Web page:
Monday, April 06, 2009

Three player games

So, heard you played some three player games Friday night? Yeah. Amelia Boli and Nathan Winchester stopped by. Cool. What'd you play? Well, we started with End of the Triumvirate, which is a game none of us had played before. Its a three-player only game, so it seemed to be appropriate. Um, the box says 2 or 3... Yeah, but I can't see where two player would be interesting - its definitely a three player game (and possibly my new favorite with three). Basically, three players are fighting for control in the ancient Roman Mediterranean. Players can win through political dominance, military control, or by demonstrating proficiency in both on a skill track. The neat thing going on here is that when you are attacked and you lose, you get benefits. The first loss makes it so that the next attacker has an even great chance at you inflicting casualties. If you take a second (or third) consecutive loss, you actually gain skill on the proficiency tracks (thus pushing you closer to victory). There is no good way to protect "your" territories, so things shift around a lot (though not in a chaotic manner). It felt well balanced and was interesting and relatively short. Amelia had a lot of cash and used it to buy influence in the political arena. Nathan kicked butt all over the map with his armies. Taking beatings in both areas, I decided to focus on pushing up my proficiencies. At the end, Amelia attacked me after Nathan had, and I was able to then grab the last proficiency steps I needed to win the game. Because of the odd number of players, this game probably hasn't gotten much attention, but it is a really fun game for three.
Ok, then what'd you play? I know you didn't just play one game. That's true. Next, I un-shrinked a game that has been away from the table too long - Torres. I had to review the rules since it'd been so long, but it all came right back to me. I got slightly lucky - got my elevator card at just the right time and shot up near the top of Nathan's giant tower and that helped push me to the win in what was a pretty close game. Charles: 257, Nathan:235 , Amelia: 241 Hmmm, why in the world has this game sat in the shrink so long? I blame Jerry. He likes this, so nobody will play it for fear they'll have to play with him. I'm going to bring it along on occasion I think. I'll be happy to pull it out when I don't have to play with him.
Then what? Then what what? Then what did you play? Don't be stupid. I've obviously loaded a picture of the Rumis box, so why are you asking? And who are you anyway? Duh, I'm just your inner monologue. And duh! I'm asking because I was trying to transition you to your next game. Ok, but you can't come up with a better transition that "what next"? Don't try and blame me buddy! You are the one writing this whole thing. Why don't you stop having a fake argument with yourself and get on with the session report? Uh, yeah. So next we played Rumis, which Amelia had been wanting to get to the table for a little while. Amelia seems to enjoy abstracts (which apparently just aren't Matthew's thing - which funnily enough, The Fonz would argue that all Euros are abstract - but I digress). So we randomly selected the Chullpa board, which is the rectangle tower shape. Amelia felt abused at the start and I miscounted the height of the tower, pushing me right out of the game as Nathan covered me up. However, Nathan and I topping one another let Amelia pick the rest of the board apart for the easy win. Amelia: 10, Nathan: 6, Charles: 2.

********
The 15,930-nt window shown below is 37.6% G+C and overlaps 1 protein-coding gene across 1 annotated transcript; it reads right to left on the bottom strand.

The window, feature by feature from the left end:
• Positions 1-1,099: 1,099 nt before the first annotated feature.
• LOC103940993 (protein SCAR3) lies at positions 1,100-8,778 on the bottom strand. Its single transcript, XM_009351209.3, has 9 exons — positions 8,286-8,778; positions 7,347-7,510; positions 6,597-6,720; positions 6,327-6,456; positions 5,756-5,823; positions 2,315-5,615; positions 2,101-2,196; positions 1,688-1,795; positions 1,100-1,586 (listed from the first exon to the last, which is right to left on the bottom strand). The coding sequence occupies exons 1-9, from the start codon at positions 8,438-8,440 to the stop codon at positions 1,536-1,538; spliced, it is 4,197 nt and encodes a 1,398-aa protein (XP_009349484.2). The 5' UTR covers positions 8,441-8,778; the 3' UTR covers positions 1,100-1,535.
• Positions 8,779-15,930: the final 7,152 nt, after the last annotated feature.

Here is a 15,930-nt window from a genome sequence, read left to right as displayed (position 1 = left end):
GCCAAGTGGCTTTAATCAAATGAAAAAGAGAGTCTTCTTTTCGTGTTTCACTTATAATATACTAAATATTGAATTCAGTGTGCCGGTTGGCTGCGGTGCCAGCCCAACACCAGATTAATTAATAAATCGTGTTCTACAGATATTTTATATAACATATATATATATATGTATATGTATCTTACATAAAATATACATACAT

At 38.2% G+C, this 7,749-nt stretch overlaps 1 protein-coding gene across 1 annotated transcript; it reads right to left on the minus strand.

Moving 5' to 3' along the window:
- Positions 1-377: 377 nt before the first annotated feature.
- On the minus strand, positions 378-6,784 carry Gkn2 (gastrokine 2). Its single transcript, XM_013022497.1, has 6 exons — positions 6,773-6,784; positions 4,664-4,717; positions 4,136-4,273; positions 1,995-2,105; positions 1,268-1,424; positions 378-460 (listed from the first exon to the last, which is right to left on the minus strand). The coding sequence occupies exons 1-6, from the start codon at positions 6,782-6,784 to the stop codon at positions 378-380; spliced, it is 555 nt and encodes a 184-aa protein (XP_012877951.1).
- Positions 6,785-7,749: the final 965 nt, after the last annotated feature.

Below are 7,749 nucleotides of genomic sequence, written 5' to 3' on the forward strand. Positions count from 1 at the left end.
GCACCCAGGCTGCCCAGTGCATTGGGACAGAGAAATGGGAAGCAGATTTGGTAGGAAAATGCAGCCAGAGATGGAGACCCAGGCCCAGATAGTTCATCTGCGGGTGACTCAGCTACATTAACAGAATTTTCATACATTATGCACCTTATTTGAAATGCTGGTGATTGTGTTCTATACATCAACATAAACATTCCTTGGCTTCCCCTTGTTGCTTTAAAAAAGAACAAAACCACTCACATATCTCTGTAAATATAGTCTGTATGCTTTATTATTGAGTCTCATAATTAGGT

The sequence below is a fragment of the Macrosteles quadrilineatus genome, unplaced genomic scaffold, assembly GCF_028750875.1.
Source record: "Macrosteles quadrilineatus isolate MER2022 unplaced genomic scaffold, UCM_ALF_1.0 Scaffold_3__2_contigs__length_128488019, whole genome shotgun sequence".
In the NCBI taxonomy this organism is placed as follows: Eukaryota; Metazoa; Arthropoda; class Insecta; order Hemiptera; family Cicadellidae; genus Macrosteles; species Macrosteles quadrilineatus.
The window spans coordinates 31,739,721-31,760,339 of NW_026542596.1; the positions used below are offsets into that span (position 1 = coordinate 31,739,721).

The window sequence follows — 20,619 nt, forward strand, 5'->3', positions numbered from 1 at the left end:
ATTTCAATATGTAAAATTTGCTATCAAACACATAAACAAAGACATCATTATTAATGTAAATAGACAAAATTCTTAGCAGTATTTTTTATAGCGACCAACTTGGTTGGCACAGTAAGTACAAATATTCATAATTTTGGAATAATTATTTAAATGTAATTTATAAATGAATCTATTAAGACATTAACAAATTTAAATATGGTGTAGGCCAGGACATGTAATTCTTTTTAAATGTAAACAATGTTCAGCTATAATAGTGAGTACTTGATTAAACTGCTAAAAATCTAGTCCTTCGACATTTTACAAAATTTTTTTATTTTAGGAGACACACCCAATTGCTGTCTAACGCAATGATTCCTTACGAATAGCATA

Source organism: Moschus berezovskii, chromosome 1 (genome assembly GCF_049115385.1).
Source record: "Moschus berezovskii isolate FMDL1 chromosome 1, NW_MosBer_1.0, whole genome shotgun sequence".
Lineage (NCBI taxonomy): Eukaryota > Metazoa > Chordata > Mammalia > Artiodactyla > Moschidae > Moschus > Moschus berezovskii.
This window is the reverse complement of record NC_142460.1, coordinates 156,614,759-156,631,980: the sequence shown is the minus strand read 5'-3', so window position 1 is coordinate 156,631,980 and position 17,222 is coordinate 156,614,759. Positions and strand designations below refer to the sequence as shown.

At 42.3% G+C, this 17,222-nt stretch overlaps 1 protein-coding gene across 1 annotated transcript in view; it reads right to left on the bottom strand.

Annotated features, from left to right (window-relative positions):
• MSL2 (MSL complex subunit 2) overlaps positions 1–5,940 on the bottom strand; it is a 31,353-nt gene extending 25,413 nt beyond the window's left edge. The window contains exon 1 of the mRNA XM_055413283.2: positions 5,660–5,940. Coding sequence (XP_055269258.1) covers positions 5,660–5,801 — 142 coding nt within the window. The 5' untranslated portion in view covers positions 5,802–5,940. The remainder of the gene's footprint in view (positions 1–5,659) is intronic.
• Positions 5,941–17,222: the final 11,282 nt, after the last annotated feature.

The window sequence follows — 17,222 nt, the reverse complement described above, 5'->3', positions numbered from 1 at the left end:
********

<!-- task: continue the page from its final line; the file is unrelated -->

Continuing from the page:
Hahahaha - you only scored two points! Yeah, well I won the first two games and the last game of the night too, so shut it! Ah, so there is at least one more game to report on? Yeah, the closer of the night. A three player session wouldn't feel right if we didn't get to play San Marco (though again, End of the Triumvirate may have taken its place as my favorite three player). But, that's like apples and oranges - yes they are three player games, but the mechanics are not the same at all. Yeah, its true - San Marco delivers that delicious tension in splitting the cards and trying to tempt the other players to take the stack you don't want. This is a wonderful exercise in trying to understand how the other players are evaluating the board. There is nothing more fun that having a person agonize over splitting the cards and then in a second, taking a stack that you see as very valuable that they didn't think you'd ever take. And there is nothing worse than watching everyone "stick" you with the crap pile that you were sure that you wouldn't get. But enough on why I like this game - Amelia and Nathan hadn't played before, but the rules are pretty simple. This is the first time I saw all the bridges getting used in a game, though the Doge didn't move around much. He sort of sat to one side and stayed there. My first couple of attempts to banish were weak, but I did manage a good one near the end and some good swaps let me score a good amount for the win. Charles: 110, Nathan: 92, Amelia: 88.

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